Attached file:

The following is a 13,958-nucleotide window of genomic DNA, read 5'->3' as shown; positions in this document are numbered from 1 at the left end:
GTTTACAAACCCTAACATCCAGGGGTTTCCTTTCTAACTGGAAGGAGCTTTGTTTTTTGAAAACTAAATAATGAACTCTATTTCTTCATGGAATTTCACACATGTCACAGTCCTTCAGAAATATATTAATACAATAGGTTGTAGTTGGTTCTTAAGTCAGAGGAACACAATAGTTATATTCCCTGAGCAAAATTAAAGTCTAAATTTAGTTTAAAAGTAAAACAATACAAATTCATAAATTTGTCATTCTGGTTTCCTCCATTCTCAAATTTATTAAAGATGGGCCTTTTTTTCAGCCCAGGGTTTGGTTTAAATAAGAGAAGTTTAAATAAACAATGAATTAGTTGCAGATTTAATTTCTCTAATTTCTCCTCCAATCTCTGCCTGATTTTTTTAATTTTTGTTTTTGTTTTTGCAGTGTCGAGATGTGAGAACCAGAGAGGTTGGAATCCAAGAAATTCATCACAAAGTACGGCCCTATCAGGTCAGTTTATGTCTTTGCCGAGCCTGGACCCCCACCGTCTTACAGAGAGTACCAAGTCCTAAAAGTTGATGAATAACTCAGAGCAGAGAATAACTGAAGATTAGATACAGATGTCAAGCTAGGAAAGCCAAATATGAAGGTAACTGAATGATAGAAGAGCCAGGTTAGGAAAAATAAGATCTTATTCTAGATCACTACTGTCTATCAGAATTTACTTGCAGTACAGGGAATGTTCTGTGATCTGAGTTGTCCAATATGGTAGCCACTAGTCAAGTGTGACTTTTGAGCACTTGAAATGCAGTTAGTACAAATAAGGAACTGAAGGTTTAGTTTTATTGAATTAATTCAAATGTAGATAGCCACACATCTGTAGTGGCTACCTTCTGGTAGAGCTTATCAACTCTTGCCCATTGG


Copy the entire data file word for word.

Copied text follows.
The following is a 13,958-nucleotide window of genomic DNA, read 5'->3' as shown; positions in this document are numbered from 1 at the left end:
GTTTACAAACCCTAACATCCAGGGGTTTCCTTTCTAACTGGAAGGAGCTTTGTTTTTTGAAAACTAAATAATGAACTCTATTTCTTCATGGAATTTCACACATGTCACAGTCCTTCAGAAATATATTAATACAATAGGTTGTAGTTGGTTCTTAAGTCAGAGGAACACAATAGTTATATTCCCTGAGCAAAATTAAAGTCTAAATTTAGTTTAAAAGTAAAACAATACAAATTCATAAATTTGTCATTCTGGTTTCCTCCATTCTCAAATTTATTAAAGATGGGCCTTTTTTTCAGCCCAGGGTTTGGTTTAAATAAGAGAAGTTTAAATAAACAATGAATTAGTTGCAGATTTAATTTCTCTAATTTCTCCTCCAATCTCTGCCTGATTTTTTTAATTTTTGTTTTTGTTTTTGCAGTGTCGAGATGTGAGAACCAGAGAGGTTGGAATCCAAGAAATTCATCACAAAGTACGGCCCTATCAGGTCAGTTTATGTCTTTGCCGAGCCTGGACCCCCACCGTCTTACAGAGAGTACCAAGTCCTAAAAGTTGATGAATAACTCAGAGCAGAGAATAACTGAAGATTAGATACAGATGTCAAGCTAGGAAAGCCAAATATGAAGGTAACTGAATGATAGAAGAGCCAGGTTAGGAAAAATAAGATCTTATTCTAGATCACTACTGTCTATCAGAATTTACTTGCAGTACAGGGAATGTTCTGTGATCTGAGTTGTCCAATATGGTAGCCACTAGTCAAGTGTGACTTTTGAGCACTTGAAATGCAGTTAGTACAAATAAGGAACTGAAGGTTTAGTTTTATTGAATTAATTCAAATGTAGATAGCCACACATCTGTAGTGGCTACCTTCTGGTAGAGCTTATCAACTCTTGCCCATTGG